PhD title: Effect of condensed tannins in willow on reducing methane and ammonia emissions from ruminant livestock
In the first year of a 4-year study, funded by Food BioSystems DTP
Carried out at IGFS, in partnership with AFBI NI and the University of Reading
What is your PhD about? It’s about trying to make agriculture more sustainable and less harmful to the environment. In my particular project, we will be trialling willow as a feed supplement in grass-based pasture systems in the UK and Ireland. The work will be carried out in partnership with AFBI and also Reading University.
We all know now that agricultural emissions, particularly from ruminant livestock such as cattle, are a big contributor to climate change. But there are solutions and scientists are now providing the evidence for this. I’ve a passion for the dairy industry and I believe we can transform it so much. It’s exciting to be part of a big sea-change like that – future-proofing farming to meet the global challenge.
How supported to you feel? I feel very supported by my supervisor, Dr Katerina Theodoridou and by IGFS Director Professor Nigel Scollan – he’s a great teacher and has been a great encouragement to me. I also feel supported by the Food BioSystems DTP – I get to meet other PhD students through that, which is great. Online seminars available through the Graduate School were very useful when I first started my PhD as everyone was still working remotely and I did find that hard. I’m much happier now that I’m back on campus and I love the energy I get from seeing and talking to other students and researchers. I like a bit of both – I need the buzz of being around other people, but then I retire to the McClay Library for a few hours for some peace and quiet and to get some serious work done.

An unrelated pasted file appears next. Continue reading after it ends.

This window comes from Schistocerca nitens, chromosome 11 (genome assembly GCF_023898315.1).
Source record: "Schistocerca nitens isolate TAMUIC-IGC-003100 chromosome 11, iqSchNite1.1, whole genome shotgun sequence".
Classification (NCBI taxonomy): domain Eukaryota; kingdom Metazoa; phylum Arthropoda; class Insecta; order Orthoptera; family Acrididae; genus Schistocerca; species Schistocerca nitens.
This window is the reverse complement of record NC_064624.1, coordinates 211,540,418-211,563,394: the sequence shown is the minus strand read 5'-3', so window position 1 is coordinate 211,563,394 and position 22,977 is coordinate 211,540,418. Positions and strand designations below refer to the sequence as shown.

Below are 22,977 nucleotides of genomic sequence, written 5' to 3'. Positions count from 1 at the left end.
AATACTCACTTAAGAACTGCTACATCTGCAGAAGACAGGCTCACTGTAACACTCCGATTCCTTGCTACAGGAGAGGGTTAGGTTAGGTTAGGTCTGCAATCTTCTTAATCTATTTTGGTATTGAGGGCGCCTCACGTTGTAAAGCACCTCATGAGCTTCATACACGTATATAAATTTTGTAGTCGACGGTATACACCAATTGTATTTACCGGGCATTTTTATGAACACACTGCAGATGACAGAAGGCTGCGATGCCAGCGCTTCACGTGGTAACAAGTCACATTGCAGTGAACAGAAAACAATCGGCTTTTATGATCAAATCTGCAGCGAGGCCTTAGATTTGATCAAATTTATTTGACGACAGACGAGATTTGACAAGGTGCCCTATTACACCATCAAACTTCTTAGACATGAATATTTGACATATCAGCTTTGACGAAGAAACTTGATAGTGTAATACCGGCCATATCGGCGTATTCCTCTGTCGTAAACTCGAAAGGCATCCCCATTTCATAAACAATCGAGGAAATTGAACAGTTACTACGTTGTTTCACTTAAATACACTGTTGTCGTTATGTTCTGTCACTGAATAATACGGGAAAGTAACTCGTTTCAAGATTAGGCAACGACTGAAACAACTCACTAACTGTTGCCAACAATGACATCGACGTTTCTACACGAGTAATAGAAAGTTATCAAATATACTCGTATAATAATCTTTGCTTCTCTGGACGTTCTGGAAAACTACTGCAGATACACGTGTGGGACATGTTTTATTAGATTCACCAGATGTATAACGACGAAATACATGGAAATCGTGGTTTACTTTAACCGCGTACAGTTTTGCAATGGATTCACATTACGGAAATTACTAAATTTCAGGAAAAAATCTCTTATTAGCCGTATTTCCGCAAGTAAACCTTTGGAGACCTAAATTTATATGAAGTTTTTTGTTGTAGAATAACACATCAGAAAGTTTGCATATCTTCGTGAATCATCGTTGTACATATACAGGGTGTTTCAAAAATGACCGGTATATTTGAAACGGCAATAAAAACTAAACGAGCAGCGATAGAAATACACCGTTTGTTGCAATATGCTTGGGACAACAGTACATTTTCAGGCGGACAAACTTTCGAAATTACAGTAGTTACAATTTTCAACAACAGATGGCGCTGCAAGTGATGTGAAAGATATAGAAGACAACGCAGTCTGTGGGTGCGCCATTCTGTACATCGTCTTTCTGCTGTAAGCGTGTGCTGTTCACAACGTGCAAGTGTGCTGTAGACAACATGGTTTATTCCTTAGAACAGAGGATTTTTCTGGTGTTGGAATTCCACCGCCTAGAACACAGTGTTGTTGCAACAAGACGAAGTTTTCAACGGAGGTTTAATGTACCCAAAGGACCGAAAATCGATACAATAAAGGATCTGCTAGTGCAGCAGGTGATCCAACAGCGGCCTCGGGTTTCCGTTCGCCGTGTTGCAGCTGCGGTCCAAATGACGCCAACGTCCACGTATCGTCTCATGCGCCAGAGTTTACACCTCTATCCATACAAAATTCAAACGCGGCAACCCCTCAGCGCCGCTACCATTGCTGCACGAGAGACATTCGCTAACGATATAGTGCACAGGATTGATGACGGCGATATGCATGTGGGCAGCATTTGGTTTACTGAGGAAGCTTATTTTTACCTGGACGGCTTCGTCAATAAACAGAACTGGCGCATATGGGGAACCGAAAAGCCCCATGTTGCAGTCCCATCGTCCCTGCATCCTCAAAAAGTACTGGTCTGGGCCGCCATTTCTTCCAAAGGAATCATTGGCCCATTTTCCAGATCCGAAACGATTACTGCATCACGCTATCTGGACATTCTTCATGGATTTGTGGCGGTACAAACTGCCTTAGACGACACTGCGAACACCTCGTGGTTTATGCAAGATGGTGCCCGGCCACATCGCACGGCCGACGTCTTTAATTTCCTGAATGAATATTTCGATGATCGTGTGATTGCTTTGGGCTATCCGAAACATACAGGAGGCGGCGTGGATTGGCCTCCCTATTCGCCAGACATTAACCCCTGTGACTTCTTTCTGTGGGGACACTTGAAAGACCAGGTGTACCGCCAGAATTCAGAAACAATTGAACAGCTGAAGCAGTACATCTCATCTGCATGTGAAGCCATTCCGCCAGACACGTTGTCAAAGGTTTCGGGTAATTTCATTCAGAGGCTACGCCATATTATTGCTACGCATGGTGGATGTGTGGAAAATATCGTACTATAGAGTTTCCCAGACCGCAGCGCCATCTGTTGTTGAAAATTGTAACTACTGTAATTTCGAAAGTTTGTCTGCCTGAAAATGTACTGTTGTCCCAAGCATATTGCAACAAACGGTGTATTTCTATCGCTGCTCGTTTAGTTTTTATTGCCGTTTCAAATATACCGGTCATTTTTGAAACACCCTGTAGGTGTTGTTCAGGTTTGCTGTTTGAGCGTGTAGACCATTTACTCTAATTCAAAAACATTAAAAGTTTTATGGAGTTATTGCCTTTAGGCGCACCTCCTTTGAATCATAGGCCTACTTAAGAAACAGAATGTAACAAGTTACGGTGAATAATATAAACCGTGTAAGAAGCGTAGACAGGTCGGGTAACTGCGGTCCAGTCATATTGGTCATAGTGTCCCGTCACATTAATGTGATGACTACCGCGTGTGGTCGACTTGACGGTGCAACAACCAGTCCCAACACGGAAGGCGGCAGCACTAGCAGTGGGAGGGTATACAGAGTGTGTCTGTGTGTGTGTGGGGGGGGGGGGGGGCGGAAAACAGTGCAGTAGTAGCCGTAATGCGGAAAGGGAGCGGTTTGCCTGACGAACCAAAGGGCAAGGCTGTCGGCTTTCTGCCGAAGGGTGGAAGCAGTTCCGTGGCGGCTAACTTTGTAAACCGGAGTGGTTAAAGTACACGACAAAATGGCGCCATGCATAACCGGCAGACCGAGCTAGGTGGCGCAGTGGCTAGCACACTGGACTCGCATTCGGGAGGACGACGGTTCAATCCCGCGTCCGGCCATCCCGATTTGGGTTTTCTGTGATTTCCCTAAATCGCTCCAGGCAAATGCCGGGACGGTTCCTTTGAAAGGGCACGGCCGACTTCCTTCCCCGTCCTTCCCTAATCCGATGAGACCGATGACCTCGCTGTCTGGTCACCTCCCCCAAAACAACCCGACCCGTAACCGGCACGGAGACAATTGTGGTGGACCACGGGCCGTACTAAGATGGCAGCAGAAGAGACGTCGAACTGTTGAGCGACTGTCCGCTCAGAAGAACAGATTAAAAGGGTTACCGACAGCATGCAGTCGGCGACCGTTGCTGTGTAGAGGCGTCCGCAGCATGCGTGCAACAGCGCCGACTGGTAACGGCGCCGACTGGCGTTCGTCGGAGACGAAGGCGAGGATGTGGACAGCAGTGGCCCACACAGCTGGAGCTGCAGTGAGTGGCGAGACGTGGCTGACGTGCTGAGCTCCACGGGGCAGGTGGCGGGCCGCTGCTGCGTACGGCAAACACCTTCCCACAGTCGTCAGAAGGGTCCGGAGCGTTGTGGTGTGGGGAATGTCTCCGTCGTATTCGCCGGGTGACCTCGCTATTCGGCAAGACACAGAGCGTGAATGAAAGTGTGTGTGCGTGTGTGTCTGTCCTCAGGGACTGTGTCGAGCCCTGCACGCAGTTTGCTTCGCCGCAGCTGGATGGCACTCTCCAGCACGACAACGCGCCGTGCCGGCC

What are your hopes for the future? I’m a great believer in applying science to the real world. I would like to commercialise my research and start a business. I’m passionate about coming up with solutions for carbon-net-zero and adding value to food systems. I’m from a farming background and I’ve worked in agriculture and the agrifood industry in New Zealand and the US. So I would see myself going into industry but with a strong research element – eg. creating a spinout company.
Would you encourage others to do a PhD? I think if it can help you get to where you want to go, then definitely. It’s not something that was ever in my plan, to be honest. I always wanted to work in the agrifood industry. I’ve tried a few different things in terms of farming and agrifood. I also did a placement year at Ohio State University. I think these things are all important in trying to work out what it is you want. I didn’t rush into a PhD and I think it’s important to explore other options and make sure it’s really for you. When this PhD came up, it was right up my street, because it has that practical element to it – trying to get the science out there into the real world, where it can have impact. That’s what I’m most interested in.